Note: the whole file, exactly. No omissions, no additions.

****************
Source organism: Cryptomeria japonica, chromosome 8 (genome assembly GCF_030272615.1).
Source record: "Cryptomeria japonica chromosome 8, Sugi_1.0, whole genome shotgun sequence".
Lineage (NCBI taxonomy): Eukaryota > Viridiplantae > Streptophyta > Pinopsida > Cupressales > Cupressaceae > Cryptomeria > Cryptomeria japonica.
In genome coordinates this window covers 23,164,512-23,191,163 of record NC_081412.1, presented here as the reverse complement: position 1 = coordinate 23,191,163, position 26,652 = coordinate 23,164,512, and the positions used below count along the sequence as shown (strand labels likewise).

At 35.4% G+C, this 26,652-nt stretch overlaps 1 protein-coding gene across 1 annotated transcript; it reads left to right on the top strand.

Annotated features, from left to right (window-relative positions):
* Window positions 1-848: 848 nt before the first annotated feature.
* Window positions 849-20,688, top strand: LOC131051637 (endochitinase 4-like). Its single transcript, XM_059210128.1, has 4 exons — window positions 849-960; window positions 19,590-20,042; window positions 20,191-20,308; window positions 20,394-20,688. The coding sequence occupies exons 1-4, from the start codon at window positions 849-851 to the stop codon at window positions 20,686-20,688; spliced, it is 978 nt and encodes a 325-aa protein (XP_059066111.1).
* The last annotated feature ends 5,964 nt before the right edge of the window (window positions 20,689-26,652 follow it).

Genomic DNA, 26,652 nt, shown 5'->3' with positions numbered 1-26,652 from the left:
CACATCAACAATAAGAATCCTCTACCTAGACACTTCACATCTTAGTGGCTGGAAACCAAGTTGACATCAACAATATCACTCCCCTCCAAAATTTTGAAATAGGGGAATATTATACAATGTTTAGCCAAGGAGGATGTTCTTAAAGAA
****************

Source organism: Cryptomeria japonica, chromosome 8 (genome assembly GCF_030272615.1).
Source record: "Cryptomeria japonica chromosome 8, Sugi_1.0, whole genome shotgun sequence".
Lineage (NCBI taxonomy): Eukaryota > Viridiplantae > Streptophyta > Pinopsida > Cupressales > Cupressaceae > Cryptomeria > Cryptomeria japonica.
In genome coordinates this window covers 23,164,512-23,191,163 of record NC_081412.1, presented here as the reverse complement: position 1 = coordinate 23,191,163, position 26,652 = coordinate 23,164,512, and the positions used below count along the sequence as shown (strand labels likewise).

At 35.4% G+C, this 26,652-nt stretch overlaps 1 protein-coding gene across 1 annotated transcript; it reads left to right on the top strand.

Annotated features, from left to right (window-relative positions):
* Window positions 1-848: 848 nt before the first annotated feature.
* Window positions 849-20,688, top strand: LOC131051637 (endochitinase 4-like). Its single transcript, XM_059210128.1, has 4 exons — window positions 849-960; window positions 19,590-20,042; window positions 20,191-20,308; window positions 20,394-20,688. The coding sequence occupies exons 1-4, from the start codon at window positions 849-851 to the stop codon at window positions 20,686-20,688; spliced, it is 978 nt and encodes a 325-aa protein (XP_059066111.1).
* The last annotated feature ends 5,964 nt before the right edge of the window (window positions 20,689-26,652 follow it).

Genomic DNA, 26,652 nt, shown 5'->3' with positions numbered 1-26,652 from the left:
CACATCAACAATAAGAATCCTCTACCTAGACACTTCACATCTTAGTGGCTGGAAACCAAGTTGACATCAACAATATCACTCCCCTCCAAAATTTTGAAATAGGGGAATATTATACAATGTTTAGCCAAGGAGGATGTTCTTAAAGAA